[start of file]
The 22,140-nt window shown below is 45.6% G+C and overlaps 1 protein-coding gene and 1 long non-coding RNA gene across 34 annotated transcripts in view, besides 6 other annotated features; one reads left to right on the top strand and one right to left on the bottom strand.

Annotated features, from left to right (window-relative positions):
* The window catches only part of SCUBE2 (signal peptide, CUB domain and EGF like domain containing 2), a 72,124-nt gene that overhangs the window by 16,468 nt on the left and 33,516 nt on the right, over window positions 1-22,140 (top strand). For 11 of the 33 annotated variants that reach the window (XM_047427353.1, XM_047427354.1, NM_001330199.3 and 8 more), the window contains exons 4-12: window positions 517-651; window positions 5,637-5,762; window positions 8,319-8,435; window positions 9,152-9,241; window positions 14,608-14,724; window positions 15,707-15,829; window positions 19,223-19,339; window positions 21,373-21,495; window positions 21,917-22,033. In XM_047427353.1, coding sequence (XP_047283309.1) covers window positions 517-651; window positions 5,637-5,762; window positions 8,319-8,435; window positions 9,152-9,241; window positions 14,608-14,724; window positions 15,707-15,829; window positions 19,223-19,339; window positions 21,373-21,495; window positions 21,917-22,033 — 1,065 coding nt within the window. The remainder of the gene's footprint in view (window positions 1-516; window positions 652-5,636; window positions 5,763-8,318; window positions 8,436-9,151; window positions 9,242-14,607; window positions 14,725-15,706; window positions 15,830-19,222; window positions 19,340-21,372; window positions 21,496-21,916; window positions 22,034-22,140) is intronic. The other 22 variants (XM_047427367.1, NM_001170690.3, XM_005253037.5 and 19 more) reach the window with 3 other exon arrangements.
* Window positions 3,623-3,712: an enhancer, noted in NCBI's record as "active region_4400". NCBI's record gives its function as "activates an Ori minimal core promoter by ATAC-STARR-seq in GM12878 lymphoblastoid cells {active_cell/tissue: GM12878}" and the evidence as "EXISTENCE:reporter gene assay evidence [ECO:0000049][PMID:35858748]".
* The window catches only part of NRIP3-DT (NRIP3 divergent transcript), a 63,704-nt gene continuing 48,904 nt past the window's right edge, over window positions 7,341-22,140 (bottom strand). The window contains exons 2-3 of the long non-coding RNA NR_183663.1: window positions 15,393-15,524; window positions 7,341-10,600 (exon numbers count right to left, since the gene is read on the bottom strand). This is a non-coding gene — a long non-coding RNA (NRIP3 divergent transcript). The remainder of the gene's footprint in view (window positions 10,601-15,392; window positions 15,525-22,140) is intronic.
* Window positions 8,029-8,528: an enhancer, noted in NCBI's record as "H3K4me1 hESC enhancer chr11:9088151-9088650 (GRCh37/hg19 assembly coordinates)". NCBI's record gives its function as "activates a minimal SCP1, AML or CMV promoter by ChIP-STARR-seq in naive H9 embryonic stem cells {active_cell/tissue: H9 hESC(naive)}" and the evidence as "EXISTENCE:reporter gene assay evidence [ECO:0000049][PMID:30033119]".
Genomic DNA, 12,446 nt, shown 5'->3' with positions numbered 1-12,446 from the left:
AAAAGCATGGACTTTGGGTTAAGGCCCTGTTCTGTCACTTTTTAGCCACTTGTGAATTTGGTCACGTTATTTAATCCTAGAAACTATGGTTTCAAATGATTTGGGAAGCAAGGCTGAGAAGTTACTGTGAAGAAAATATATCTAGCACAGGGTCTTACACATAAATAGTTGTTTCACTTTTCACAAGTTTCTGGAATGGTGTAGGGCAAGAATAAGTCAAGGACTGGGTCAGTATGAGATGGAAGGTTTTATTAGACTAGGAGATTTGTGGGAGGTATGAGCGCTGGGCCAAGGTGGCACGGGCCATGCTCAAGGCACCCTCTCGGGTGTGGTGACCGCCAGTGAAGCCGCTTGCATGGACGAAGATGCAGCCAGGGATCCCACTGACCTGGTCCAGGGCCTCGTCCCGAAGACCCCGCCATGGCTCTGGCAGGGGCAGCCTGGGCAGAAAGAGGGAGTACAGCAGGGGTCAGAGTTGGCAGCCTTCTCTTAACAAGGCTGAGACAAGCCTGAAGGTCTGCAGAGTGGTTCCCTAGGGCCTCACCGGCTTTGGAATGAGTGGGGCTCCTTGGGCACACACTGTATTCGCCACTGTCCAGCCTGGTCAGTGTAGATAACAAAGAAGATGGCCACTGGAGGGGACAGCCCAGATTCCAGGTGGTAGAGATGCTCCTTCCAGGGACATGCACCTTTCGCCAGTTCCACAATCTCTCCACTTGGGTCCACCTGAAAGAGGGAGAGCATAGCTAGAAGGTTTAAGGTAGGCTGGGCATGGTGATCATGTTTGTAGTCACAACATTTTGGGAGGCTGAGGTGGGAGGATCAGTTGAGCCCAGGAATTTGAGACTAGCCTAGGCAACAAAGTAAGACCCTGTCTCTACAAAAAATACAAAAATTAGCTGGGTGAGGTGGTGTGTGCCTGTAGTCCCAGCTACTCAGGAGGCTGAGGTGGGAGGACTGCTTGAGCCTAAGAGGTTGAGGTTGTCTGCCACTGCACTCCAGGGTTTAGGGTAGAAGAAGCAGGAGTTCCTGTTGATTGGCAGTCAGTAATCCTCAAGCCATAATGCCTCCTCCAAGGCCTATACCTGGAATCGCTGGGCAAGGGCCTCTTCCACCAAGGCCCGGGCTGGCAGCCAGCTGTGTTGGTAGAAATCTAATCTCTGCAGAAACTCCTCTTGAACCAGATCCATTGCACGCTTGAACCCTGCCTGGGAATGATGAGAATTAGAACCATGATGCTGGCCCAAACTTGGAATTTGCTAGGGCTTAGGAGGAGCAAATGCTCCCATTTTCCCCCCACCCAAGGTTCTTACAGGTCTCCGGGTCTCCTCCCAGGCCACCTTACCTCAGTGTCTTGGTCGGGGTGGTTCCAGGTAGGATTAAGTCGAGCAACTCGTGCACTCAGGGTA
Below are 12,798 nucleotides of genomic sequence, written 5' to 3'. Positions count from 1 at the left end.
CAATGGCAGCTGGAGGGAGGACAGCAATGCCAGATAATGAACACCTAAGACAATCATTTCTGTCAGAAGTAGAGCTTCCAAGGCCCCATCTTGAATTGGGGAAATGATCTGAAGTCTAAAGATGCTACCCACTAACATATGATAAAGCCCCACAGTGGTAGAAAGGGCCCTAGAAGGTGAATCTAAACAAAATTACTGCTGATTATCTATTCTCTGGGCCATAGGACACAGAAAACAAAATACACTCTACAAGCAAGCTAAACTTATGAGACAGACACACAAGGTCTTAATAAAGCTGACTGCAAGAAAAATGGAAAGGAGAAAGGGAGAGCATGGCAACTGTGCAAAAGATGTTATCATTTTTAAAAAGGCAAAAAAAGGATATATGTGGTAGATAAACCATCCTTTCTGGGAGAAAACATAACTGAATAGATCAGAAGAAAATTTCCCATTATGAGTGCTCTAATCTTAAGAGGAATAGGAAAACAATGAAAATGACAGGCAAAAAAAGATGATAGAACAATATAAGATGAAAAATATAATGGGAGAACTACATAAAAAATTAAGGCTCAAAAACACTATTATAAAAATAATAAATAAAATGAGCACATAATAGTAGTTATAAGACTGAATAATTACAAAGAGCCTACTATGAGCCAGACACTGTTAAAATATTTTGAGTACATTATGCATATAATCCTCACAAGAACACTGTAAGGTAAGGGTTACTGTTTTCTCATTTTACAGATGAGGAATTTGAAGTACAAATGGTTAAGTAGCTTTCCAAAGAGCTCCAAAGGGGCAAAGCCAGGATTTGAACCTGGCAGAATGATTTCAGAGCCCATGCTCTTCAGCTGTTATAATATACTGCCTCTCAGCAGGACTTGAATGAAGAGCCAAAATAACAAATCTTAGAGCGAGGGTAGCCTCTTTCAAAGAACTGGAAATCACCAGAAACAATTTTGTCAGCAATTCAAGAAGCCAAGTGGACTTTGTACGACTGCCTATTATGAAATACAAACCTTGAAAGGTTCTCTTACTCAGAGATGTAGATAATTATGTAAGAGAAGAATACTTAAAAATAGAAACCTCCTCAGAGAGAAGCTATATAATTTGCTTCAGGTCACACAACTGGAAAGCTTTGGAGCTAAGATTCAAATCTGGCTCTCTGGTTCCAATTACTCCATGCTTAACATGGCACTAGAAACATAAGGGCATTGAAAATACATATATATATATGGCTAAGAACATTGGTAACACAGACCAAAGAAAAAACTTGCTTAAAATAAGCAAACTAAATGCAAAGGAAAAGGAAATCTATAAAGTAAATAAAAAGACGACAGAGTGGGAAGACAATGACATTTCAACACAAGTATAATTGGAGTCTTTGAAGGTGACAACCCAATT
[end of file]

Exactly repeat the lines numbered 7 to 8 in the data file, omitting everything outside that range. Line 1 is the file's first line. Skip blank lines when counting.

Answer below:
Genomic DNA, 12,446 nt, shown 5'->3' with positions numbered 1-12,446 from the left:
AAAAGCATGGACTTTGGGTTAAGGCCCTGTTCTGTCACTTTTTAGCCACTTGTGAATTTGGTCACGTTATTTAATCCTAGAAACTATGGTTTCAAATGATTTGGGAAGCAAGGCTGAGAAGTTACTGTGAAGAAAATATATCTAGCACAGGGTCTTACACATAAATAGTTGTTTCACTTTTCACAAGTTTCTGGAATGGTGTAGGGCAAGAATAAGTCAAGGACTGGGTCAGTATGAGATGGAAGGTTTTATTAGACTAGGAGATTTGTGGGAGGTATGAGCGCTGGGCCAAGGTGGCACGGGCCATGCTCAAGGCACCCTCTCGGGTGTGGTGACCGCCAGTGAAGCCGCTTGCATGGACGAAGATGCAGCCAGGGATCCCACTGACCTGGTCCAGGGCCTCGTCCCGAAGACCCCGCCATGGCTCTGGCAGGGGCAGCCTGGGCAGAAAGAGGGAGTACAGCAGGGGTCAGAGTTGGCAGCCTTCTCTTAACAAGGCTGAGACAAGCCTGAAGGTCTGCAGAGTGGTTCCCTAGGGCCTCACCGGCTTTGGAATGAGTGGGGCTCCTTGGGCACACACTGTATTCGCCACTGTCCAGCCTGGTCAGTGTAGATAACAAAGAAGATGGCCACTGGAGGGGACAGCCCAGATTCCAGGTGGTAGAGATGCTCCTTCCAGGGACATGCACCTTTCGCCAGTTCCACAATCTCTCCACTTGGGTCCACCTGAAAGAGGGAGAGCATAGCTAGAAGGTTTAAGGTAGGCTGGGCATGGTGATCATGTTTGTAGTCACAACATTTTGGGAGGCTGAGGTGGGAGGATCAGTTGAGCCCAGGAATTTGAGACTAGCCTAGGCAACAAAGTAAGACCCTGTCTCTACAAAAAATACAAAAATTAGCTGGGTGAGGTGGTGTGTGCCTGTAGTCCCAGCTACTCAGGAGGCTGAGGTGGGAGGACTGCTTGAGCCTAAGAGGTTGAGGTTGTCTGCCACTGCACTCCAGGGTTTAGGGTAGAAGAAGCAGGAGTTCCTGTTGATTGGCAGTCAGTAATCCTCAAGCCATAATGCCTCCTCCAAGGCCTATACCTGGAATCGCTGGGCAAGGGCCTCTTCCACCAAGGCCCGGGCTGGCAGCCAGCTGTGTTGGTAGAAATCTAATCTCTGCAGAAACTCCTCTTGAACCAGATCCATTGCACGCTTGAACCCTGCCTGGGAATGATGAGAATTAGAACCATGATGCTGGCCCAAACTTGGAATTTGCTAGGGCTTAGGAGGAGCAAATGCTCCCATTTTCCCCCCACCCAAGGTTCTTACAGGTCTCCGGGTCTCCTCCCAGGCCACCTTACCTCAGTGTCTTGGTCGGGGTGGTTCCAGGTAGGATTAAGTCGAGCAACTCGTGCACTCAGGGTA